Strange N. hamata disease


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Hello! My loved N. hamata is doing fine, and put some basal shoots that now are much bigger than mother plant.

But a couple of months ago, after beginning the "vining stage" the original stem become darkening a little, the growth rate become very slow and some strange things appeared on the stem. I've never seen anything similar. Could it be mites or some fungal infection? That sort of reddish "scrub" are on the part of the stem exposed to light.

The other parts of the plants are perfectly healthy, so I don't think it's a virus.

Marco

hamatamalata.jpg

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It's hard to say, but it could be a combination of winter slowdown, with natural ageing of the vines lignifying (turning woody) the tissue. Older growth in my Nepenthes is fully lignified and brown.

MFS

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I've seen this on aristolochioides, hamata, inermis and talangensis. It always appeared after a period of stress, usually heat related, and pitcher production came to a standstill, with new growth just getting smaller and gnarled. My inermis' growth point was actually rendered blind by this, only for the plant to send out sideshoots further down the vine. I don't know what it is, but new basals or shoots after removing the affected part were always healthy and normal. I've never detected mites or other invertebrates even through a lens, so I think it may be an internal pathogen that is triggered when environmental conditions aren't ideal for the plant. If I remember correctly the problem seemed to vanish once I sprayed the plants with a systemic fungicide, and it hasn't occurred since.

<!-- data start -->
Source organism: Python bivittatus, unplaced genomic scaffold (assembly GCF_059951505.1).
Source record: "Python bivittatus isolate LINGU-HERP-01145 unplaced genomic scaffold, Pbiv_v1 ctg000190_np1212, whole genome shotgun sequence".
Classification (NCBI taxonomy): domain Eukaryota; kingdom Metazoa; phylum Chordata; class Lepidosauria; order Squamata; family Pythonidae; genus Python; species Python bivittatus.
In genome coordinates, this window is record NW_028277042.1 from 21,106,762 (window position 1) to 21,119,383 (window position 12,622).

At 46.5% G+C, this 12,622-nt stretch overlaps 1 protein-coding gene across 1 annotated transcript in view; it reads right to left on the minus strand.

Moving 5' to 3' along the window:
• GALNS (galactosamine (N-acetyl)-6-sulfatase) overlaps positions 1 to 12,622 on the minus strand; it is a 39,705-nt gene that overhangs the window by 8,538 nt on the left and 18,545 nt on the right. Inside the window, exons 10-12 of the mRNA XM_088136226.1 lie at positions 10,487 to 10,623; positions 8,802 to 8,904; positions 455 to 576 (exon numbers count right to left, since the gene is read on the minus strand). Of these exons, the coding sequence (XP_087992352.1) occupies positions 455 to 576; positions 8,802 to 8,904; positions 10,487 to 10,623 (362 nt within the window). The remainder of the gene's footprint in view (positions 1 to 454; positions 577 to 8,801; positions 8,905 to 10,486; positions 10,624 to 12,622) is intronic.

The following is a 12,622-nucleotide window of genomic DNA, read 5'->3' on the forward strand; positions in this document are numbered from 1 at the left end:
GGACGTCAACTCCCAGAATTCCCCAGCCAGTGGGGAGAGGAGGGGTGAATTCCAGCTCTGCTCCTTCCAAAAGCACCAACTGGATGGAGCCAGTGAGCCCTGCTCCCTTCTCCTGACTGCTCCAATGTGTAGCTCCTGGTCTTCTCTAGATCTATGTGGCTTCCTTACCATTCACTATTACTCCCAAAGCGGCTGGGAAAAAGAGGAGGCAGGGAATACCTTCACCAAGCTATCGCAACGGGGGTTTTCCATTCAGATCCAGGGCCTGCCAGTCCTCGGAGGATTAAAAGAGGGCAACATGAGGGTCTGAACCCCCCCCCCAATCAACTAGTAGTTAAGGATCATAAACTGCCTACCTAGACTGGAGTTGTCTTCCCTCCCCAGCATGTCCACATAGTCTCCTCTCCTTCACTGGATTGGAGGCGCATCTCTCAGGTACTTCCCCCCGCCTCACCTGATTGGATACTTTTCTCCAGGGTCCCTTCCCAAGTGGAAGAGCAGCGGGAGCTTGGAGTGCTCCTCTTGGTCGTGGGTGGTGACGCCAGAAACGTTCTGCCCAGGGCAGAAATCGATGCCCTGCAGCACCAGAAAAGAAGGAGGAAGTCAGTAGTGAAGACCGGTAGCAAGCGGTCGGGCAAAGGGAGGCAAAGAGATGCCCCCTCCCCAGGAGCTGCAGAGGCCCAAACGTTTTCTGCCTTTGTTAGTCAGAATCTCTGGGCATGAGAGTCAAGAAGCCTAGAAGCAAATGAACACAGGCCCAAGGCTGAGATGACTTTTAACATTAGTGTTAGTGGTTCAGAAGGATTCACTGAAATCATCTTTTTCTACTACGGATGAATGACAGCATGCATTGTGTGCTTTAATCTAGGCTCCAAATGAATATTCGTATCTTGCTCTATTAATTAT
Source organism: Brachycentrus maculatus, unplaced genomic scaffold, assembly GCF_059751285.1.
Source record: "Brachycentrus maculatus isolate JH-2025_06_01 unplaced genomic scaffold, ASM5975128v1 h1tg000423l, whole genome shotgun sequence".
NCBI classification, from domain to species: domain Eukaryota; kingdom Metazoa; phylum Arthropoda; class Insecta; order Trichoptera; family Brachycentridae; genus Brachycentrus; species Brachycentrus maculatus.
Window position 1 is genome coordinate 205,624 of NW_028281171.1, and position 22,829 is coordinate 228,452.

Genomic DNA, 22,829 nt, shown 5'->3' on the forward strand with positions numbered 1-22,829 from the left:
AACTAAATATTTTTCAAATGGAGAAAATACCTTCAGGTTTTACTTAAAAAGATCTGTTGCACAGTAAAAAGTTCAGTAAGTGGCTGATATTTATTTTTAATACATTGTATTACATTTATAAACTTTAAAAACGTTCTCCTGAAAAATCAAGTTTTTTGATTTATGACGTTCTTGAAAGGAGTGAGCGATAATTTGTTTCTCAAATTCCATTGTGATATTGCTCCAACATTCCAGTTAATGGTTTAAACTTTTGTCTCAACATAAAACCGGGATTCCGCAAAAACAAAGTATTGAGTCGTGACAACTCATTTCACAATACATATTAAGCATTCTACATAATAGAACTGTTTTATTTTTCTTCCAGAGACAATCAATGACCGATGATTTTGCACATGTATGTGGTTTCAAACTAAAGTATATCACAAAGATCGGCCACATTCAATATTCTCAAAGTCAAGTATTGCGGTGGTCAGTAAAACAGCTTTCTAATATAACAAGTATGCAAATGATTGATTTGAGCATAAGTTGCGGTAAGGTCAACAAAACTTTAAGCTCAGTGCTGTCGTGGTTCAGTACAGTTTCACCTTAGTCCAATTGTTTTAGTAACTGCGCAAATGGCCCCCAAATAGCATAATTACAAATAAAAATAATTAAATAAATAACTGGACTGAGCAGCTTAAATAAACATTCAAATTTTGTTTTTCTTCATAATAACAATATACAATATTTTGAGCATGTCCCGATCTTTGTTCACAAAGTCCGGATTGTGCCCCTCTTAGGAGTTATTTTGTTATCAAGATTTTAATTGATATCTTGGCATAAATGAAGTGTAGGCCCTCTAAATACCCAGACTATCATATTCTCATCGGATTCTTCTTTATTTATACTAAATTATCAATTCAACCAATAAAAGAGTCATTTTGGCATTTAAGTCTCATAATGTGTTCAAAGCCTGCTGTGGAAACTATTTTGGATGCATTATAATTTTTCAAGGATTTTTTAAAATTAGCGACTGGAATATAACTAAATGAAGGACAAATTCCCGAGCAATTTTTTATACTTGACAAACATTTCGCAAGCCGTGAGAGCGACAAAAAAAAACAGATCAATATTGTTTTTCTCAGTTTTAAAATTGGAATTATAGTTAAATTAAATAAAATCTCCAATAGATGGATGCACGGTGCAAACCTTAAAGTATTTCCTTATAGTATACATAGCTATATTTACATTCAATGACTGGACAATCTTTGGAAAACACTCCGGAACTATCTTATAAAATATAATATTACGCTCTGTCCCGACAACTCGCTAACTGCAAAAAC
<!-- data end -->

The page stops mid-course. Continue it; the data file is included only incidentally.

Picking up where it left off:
I don't know if any of that helped, but my advice, through experience, is to remove the affected section (if the plant is severely affected) and and wait for new growth to sprout, as painful as that may seem, and spray with a systemic fungicide like myclobutanil.

Edited by Amori
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It's hard to say, but it could be a combination of winter slowdown, with natural ageing of the vines lignifying (turning woody) the tissue. Older growth in my Nepenthes is fully lignified and brown.

MFS

Neither of the two. In winter I have the best conditions for growing highland species.

It is not lignification, but a behaviour I've never seen before, on any nepenthes.

I'm growing this hamata since 2005.

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Could these be the fruiting bodies of some internal fungus, they kind of look like that. I've seen a similar effect when plants are too cold, some kind of fungus starts to grow and makes the leaves all knobbly, maybe a different fungus and different cause but ties in with what amori says above?

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I agree mostly with Amori and manders, I too have seen this in hamata, aristo and ovata.

I treated it successfully with Systhane. I did not need to remove the stems, but I recommend repeating treatment every 14 days until the new growth comes true.

My conditions could never lead to overheating so it is some other stress or just bad luck.

Try to improve air movement locally, but do not let the humidity drop too much as hamata resents it. This ALWAYS helps reduce fungal problems.

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